chew on this
Posted by Dale Buss on January 27, 2012 01:36 PM
British media and bloggers are claiming that British celebrity chef Jamie Oliver has stared down McDonald's about its use of what he has called "pink slime" in its burgers sold in America.
Oliver, who has been taking on school boards, local officials and the British government over nutrition, has made a long-running campaign of stopping McDonald's USA from using ammonium hydroxide as an ingredient in a beef filler for hamburgers, calling it not fit for a dog, according to the U.K.'s Daily Mail.
Long a fixture of culinary entertainment, with his own magazine and media empire, Oliver made a big deal of his opposition to the stuff before ABC canceled his show, Jamie Oliver's Food Revolution, last spring following its second season, after he also took a swing at McDonald's Chicken McNuggets in addition to its hamburger patty ingredients (watch below).
For its part, McDonald's U.S. denied that Oliver had forced its hand about pulling ammonium hydroxide. "At McDonald's, food safety has been and will continue to be a top priority," the company told brandchannel in a prepared statement, quoting Todd Bacon, the company's aptly-named senior director of quality systems for supply-chain management.Continue reading...
Posted by Dale Buss on July 26, 2011 02:00 PM
Maybe McDonald's is just feeling generous because its second-quarter net income rose by 15% and the iconic brand has been able to buck the vestiges of recession that have been afflicting so many of its competitors. Or maybe company executives are just tired of being played as villains by food activists.
Whatever the reason or reasons, McDonald's today laid out details of a new multi-pronged, multi-year commitment to boost nutrition in its menu and, to the extent it can, across American society. Most notably, it includes a major overhaul of the much-maligned Happy Meal in response to concerns about childhood obesity, as well as significant new uses of its influence in various forms of communication about food choices.
The company’s “Commitments to Offer Improved Nutrition Choices” aim to help Americans “make nutrition-minded choices whether visiting McDonald's or eating elsewhere.”Continue reading...
Posted by Shirley Brady on July 25, 2011 05:30 PM
McDonald's last week surprised office workers in downtown Chicago Oak Brook, Illinois, with a pop-up "summer beach party" to celebrate the launch of the new McCafe Mango Pineapple Real Fruit Smoothie. Tomorrow, they can find out just how nutritious that smoothie is.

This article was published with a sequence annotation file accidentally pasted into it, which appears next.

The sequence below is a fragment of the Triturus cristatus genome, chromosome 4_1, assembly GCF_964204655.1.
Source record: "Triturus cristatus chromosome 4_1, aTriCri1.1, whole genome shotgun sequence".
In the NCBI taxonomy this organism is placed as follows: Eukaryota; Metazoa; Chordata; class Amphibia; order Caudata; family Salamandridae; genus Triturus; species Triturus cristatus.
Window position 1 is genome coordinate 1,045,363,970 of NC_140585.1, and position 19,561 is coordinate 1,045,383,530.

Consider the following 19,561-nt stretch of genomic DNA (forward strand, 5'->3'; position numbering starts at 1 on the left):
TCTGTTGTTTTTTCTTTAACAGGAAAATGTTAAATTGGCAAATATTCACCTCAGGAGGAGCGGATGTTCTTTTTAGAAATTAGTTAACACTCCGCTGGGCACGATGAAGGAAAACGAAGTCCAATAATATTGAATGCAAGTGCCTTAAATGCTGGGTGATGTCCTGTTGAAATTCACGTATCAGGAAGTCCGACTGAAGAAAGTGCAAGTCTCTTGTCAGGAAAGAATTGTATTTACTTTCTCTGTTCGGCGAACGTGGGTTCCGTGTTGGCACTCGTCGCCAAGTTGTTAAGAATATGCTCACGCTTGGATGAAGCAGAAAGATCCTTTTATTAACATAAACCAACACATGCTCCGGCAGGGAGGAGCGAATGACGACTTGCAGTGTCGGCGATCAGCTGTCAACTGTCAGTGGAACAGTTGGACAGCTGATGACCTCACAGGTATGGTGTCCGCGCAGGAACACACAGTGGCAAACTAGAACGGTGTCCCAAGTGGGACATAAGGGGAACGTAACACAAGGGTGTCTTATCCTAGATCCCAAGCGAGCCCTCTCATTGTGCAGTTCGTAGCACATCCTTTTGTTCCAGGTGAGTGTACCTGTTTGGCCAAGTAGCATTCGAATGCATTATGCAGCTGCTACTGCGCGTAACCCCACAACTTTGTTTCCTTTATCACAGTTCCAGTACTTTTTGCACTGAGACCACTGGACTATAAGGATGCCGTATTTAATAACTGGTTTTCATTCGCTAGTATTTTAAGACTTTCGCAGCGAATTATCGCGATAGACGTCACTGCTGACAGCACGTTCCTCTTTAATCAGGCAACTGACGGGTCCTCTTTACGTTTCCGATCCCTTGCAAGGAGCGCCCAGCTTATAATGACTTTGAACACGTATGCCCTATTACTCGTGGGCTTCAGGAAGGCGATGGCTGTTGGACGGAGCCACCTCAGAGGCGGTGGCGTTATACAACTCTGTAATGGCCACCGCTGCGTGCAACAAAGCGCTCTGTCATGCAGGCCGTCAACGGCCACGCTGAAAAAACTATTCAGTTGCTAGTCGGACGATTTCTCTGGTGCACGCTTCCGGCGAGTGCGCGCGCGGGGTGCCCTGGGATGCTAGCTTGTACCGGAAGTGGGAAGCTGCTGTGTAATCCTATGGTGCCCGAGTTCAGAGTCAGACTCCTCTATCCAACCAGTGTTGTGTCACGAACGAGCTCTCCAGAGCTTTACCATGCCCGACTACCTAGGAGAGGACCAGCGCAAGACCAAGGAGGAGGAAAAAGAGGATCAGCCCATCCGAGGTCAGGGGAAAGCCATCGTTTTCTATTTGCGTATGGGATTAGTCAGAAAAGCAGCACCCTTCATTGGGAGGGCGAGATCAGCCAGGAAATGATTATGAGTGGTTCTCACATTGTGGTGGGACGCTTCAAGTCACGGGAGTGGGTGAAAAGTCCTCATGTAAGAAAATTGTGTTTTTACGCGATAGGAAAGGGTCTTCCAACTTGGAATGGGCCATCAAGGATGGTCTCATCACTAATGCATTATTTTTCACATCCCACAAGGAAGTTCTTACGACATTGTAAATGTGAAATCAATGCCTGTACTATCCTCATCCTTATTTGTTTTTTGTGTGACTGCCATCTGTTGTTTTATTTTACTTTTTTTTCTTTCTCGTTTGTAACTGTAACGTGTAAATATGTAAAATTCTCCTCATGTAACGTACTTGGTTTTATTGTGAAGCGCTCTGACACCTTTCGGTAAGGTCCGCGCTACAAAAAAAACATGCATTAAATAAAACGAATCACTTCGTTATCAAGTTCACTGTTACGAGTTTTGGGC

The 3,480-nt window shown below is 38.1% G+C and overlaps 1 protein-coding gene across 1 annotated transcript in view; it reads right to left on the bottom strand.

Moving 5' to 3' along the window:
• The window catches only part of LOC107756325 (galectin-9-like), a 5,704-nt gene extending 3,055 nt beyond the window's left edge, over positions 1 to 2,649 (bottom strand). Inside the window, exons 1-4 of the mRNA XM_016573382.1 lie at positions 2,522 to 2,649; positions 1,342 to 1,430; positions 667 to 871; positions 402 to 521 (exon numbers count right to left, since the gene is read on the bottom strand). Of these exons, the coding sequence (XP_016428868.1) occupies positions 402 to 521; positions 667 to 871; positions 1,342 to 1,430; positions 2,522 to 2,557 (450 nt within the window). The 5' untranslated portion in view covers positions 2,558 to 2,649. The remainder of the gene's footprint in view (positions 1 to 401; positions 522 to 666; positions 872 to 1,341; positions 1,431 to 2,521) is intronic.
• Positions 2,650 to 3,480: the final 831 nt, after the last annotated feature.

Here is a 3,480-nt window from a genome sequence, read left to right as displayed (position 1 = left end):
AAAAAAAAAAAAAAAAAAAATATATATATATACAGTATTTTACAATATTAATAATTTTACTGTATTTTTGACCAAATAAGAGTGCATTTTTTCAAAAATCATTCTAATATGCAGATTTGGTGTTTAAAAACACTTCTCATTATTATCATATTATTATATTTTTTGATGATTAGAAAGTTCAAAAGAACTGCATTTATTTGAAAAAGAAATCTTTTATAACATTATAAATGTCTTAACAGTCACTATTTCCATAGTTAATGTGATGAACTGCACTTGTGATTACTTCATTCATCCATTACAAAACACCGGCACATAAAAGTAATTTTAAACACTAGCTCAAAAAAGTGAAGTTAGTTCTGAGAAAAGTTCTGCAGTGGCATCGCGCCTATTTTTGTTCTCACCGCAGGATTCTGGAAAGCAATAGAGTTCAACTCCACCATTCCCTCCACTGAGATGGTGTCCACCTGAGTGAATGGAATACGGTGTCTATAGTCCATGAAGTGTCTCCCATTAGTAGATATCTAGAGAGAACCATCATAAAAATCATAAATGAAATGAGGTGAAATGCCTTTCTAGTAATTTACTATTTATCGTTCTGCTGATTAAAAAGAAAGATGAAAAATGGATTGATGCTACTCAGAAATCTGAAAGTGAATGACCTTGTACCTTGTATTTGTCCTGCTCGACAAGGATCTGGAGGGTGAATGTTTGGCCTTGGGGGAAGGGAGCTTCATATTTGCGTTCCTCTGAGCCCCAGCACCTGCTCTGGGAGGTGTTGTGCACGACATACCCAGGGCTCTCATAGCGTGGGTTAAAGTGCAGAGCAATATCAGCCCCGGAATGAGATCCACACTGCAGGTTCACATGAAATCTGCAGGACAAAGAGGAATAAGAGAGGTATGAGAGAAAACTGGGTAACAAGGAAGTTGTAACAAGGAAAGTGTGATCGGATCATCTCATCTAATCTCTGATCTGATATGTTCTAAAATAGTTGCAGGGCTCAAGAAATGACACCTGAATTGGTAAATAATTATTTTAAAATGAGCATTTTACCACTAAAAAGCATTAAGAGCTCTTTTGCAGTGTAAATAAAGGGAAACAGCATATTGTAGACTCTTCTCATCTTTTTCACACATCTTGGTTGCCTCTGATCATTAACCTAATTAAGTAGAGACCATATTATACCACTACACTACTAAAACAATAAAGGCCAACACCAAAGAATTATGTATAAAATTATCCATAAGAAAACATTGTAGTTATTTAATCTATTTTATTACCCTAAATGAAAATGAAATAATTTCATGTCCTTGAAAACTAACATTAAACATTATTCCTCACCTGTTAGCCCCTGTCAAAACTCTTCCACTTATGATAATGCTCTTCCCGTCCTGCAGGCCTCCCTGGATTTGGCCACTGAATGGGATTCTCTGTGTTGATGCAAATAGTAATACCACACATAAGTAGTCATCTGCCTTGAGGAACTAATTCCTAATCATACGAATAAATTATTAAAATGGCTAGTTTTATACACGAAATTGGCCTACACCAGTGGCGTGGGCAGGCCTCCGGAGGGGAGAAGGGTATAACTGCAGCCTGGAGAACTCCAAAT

The chain will unveil its new nutrition commitments tomorrow morning via a live webcast with Jan Fields, McDonald’s USA President, and senior director of nutrition Dr. Cindy Goody.
According to the press release, it's a "long-term" (multi-year) national initiative designed to "impact consumers and communities across the country," and will involve "ongoing menu evolutions and comprehensive nutrition awareness efforts." It will also "help kids and adults nationwide make informed food decisions."
Update: Click here for the details on McDonald's new nutrition commitment
Posted by Barry Silverstein on June 22, 2011 12:00 PM
Brand marketers, take note: There's a new family segment called "Tech Fast Forward" (TFF) that represents new opportunities for the future.
According to a just-released study by Ogilvy & Mather in partnership with Communispace, this emerging demographic is a household that uses more sophisticated technology than the average person and includes children ages 3 to 12.Continue reading...
license to thrill
Posted by Barry Silverstein on April 28, 2011 01:00 PM
Credit Disney with the first large-scale branding of imaginary characters. The house that Walt built is one of the great branding and licensing machines on the planet, and serves up characters galore as a regular part of its marketing menu.
Mickey Mouse, Goofy, Snow White, Belle from "Beauty and the Beast" and other figments of the imagination are not just characters but perennial revenue producers through merchandise sales and "appearances" at Disneyland, Disney World, and Disney Resorts. They also don't grow up and wind up in the tabloids.
That's why other character rights-holders are following suit, including DreamWorks — which makes perfect sense as it's run by former Disney animation head Jeffrey Katzenberg.Continue reading...